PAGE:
Written by Samantha Sparacino
Court denies motion for leave to reargue and renew his prior motion seeking to modify an amended domestic relations order
In a matrimonial action, the plaintiff appeals from a Supreme Court order denying the plaintiff‘s motion, in effect, for leave to reargue and renew his prior motion, which had been previously denied. The initial motion was to seek a modification of the DRO to exclude the plaintiff‘s salary increases, allegedly attributable to his postdivorce promotions, from the formula used to calculate the defendant‘s share of the plaintiff‘s benefits. The Appellate Division agrees with the lower Court‘s determination to deny that branch of the plaintiff‘s motion based on the fact that the plaintiff did not offer any new facts that were unavailable to him at the time of the prior motion and which would have changed the court‘s prior ruling to deny his motion (see CPLR 2221[e]; Perlman v Perlman, 163 AD3d at 733; Kamel v Mukhopady, 156 AD3d 688, 689; Arkin v 141 05 Pershing Realty Corp., 138 AD3d 1044, 1045; Plaza Equities, LLC, v Lamberti, 118 AD3d at 688; Matter of Leyberman v Leyberman, 43 AD3d 925, 926).
Cripps v Dibisceglie, 2016-13230
Granting mother’s petition to relocate with the parties’ child
Here, the mother was awarded sole custody of the parties’ child after the father’s failure to appear at a hearing and she further petitioned to relocate with the child to Florida. After a hearing and an in camera interview with the child, the Court granted the mother’s petition, which the father appeals. The Appellate Division agrees with the lower Court’s determination as evidence portrayed that the relocation would be in the child’s best interest (see Matter of Tropea v Tropea, 87 NY2d 727, 741; Matter of Ventura v Huggins, 141 AD3d 600, 600). Evidence from the hearing supports that the child’s life would be emotionally and economically advanced by the relocation and that it is feasible to maintain the child’s relationship with the father through alternate parental access arrangements (see Matter of Ali v Abrams, 158 AD3d at 675; Matter of Packer v Ferrante, 139 AD3d at 958).
Matter of Alicea v Fernandez, 2018-02671
Awarding custody without a hearing
The mother appeals from an order, made without a hearing, which awarded temporary custody of the parties’ child to the father with supervised parental access to the mother. The Appellate Division agrees with this determination based on the fact that the father demonstrated the necessary exigent circumstances warranting the award without the need for a hearing (see Matter of Morrissey v Morrissey, 124 AD3d 1367; Matter of Ward v Ward, 89 AD3d 1518).
Matter of Daclin-Goyatton v Cousins, 2018-11067
Amend judgment of divorce to incorporate modification agreements in regards to child support
In a matrimonial action, the plaintiff appeals from an order which granted that branch of the defendant’s motion which was to amended the parties’ judgment of divorce with respect to child support pursuant to the parties modification agreements dated after their judgment was entered. The Court also directed a conference and, if necessary, a hearing for determination of the defendant‘s child support arrears. The Appellate Division does not agree with the lower Court to direct a court appearance based on the fact that leave to appeal from that portion of the order had not been granted. The Appellate Division does agree that the modification agreements are enforceable to the parties‘ separation agreements as they are signed by both parties as required by the parties‘ agreement.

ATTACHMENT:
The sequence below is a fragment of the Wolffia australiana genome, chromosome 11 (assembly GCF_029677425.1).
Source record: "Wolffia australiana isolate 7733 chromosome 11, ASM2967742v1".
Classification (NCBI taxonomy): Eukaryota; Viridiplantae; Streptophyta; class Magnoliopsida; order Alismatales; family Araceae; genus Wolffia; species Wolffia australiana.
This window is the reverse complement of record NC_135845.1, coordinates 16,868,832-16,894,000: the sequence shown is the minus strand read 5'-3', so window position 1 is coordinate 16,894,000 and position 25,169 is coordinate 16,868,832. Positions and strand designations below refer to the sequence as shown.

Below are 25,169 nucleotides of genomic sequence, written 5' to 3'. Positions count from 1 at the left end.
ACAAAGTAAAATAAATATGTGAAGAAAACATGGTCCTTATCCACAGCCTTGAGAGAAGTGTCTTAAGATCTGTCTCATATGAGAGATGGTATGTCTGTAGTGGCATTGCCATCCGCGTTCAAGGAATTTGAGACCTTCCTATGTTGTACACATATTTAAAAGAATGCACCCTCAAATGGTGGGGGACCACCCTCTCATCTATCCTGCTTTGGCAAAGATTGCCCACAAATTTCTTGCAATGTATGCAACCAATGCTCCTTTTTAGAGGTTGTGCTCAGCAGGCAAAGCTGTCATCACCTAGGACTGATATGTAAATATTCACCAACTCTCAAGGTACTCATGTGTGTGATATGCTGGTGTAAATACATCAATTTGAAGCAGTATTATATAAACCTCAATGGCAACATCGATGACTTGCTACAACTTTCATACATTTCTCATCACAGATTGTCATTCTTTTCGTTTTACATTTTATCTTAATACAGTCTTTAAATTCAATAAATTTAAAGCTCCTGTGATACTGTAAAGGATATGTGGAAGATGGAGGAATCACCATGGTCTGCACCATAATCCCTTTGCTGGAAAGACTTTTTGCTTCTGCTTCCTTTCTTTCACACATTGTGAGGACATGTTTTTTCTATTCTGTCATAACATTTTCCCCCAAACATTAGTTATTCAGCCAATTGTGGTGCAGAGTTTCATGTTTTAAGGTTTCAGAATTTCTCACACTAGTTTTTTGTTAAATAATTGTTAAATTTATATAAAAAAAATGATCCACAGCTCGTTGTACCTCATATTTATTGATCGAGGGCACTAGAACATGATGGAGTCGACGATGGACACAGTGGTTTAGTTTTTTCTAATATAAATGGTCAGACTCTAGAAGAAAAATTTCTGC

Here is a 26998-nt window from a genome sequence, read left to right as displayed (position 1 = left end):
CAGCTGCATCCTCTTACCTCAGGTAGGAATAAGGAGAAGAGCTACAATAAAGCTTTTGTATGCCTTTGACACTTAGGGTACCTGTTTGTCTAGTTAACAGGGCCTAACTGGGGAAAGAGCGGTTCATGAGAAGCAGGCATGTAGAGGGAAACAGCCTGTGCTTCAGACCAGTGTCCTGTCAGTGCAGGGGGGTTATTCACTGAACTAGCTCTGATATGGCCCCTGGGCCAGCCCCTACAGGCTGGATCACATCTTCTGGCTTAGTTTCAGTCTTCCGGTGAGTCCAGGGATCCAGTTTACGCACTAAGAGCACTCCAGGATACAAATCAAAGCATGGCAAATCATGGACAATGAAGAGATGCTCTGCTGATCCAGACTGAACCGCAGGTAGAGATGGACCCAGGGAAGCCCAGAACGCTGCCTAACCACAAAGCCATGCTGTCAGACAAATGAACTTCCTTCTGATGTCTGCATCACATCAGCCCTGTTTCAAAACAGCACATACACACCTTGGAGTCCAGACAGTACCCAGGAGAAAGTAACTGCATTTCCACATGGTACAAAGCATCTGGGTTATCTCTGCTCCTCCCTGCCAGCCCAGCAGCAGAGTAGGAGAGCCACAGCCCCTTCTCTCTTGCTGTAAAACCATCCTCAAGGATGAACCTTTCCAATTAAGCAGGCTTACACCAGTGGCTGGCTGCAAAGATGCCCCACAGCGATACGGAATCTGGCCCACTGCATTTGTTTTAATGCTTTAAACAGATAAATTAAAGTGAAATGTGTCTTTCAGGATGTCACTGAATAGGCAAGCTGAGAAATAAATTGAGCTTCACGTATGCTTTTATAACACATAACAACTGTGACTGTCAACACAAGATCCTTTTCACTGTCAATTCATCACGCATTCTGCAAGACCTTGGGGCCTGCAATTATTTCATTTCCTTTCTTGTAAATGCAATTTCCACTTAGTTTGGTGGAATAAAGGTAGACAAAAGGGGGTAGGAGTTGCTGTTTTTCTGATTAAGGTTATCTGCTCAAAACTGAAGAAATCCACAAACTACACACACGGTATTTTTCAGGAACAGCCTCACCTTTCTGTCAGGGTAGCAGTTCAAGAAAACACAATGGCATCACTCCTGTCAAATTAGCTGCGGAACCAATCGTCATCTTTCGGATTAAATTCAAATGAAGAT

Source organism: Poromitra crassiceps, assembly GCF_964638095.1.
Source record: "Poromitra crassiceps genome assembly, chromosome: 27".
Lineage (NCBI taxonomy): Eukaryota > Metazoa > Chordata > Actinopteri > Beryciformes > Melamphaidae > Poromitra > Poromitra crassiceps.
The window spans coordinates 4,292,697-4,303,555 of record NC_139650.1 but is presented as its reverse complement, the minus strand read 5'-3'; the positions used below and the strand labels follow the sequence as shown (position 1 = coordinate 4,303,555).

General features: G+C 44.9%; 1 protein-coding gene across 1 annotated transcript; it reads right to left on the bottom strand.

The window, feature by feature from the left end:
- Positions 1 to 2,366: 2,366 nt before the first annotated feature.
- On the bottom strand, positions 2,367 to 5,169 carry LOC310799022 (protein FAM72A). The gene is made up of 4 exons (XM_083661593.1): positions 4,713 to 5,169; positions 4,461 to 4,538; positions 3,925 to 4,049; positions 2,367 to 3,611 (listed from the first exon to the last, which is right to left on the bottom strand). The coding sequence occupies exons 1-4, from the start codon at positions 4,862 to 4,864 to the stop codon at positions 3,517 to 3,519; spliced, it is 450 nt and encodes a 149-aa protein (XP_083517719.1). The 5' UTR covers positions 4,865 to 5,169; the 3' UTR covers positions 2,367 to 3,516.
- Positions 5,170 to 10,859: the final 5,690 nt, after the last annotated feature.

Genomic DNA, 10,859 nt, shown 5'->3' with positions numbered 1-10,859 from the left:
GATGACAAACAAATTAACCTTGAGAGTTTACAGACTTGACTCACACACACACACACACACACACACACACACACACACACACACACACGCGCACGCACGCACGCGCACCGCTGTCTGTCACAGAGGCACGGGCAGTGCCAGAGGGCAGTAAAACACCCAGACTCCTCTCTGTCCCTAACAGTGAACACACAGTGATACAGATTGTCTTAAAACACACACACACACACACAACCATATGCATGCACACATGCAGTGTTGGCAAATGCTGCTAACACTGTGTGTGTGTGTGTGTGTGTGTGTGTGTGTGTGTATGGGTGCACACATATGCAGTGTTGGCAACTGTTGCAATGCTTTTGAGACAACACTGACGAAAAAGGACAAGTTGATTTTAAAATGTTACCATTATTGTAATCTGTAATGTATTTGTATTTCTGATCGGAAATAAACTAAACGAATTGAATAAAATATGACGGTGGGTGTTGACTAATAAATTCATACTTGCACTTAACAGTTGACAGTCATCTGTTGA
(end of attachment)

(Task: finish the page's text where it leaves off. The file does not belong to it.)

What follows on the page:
Schaff v Schaff, 2018–00537
Court denies nonparty‘s application for an adjournment of its motion for leave to withdraw as counsel
Here, nonparty Greher Law Offices, P.C., appeals from an order which, inter alia, denied the nonparty‘s application for an adjournment of its motion for leave to withdraw as counsel for the plaintiff and precluded the nonparty from asserting any lien or collecting any additional counsel fees from the plaintiff for services rendered on the plaintiff‘s behalf in this action,
The appellant may challenge the denial of its application for an adjournment of the motion in its absence since it was the subject of contest before the Court (see Park Lane N. Owners, Inc. v Gengo, 151 AD3d 874, 875; Adotey v British Airways, PLC, 145 AD3d 748, 749; Matter of Daija K.P. [Danielle P.), 129 AD3d 1087, 1087; Hawes v Lewis, 127 AD3d 921, 922). Further, the Supreme Court properly declined to adjourn the motion based on the fact that the motion was already adjourned after a representative for the appellant appeared at the first conference lacking the sufficient knowledge of the case, the appellant failed to submit the affirmation of actual engagement in a timely manner for the adjourned date, and that matrimonial actions are entitled to priority over civil actions, to which the appellant was attending on that adjourned court date (see 22 NYCRR 125.1[c]).
Wallace v Wallace, 2017–00281
Court allows the memoradum of understanding to be set aside
Here, the parties in an action for divorce and ancillary relief signed a “memorandum of understanding,” agreeing that the defendant would pay the plaintiff $150,000 in full satisfaction in regards to equitable distribution, child support, and maintenance. The plaintiff thereafter refused to sign a stipulation of settlement and the defendant moved to enforce their memorandum of understanding and to direct the plaintiff to execute the stipulation of settlement as well as any other document necessary to finalize the divorce. The plaintiff cross–moved to set aside the memorandum of understand, which the Court granted. The plaintiff sufficiently portrayed that the terms of the memorandum of understanding were manifestly unfair given the nature and magnitude of the rights she waived (see Petracca v Petracca, 101 AD3d at 697–699).
Zavulunova v Aminov, 2017–12063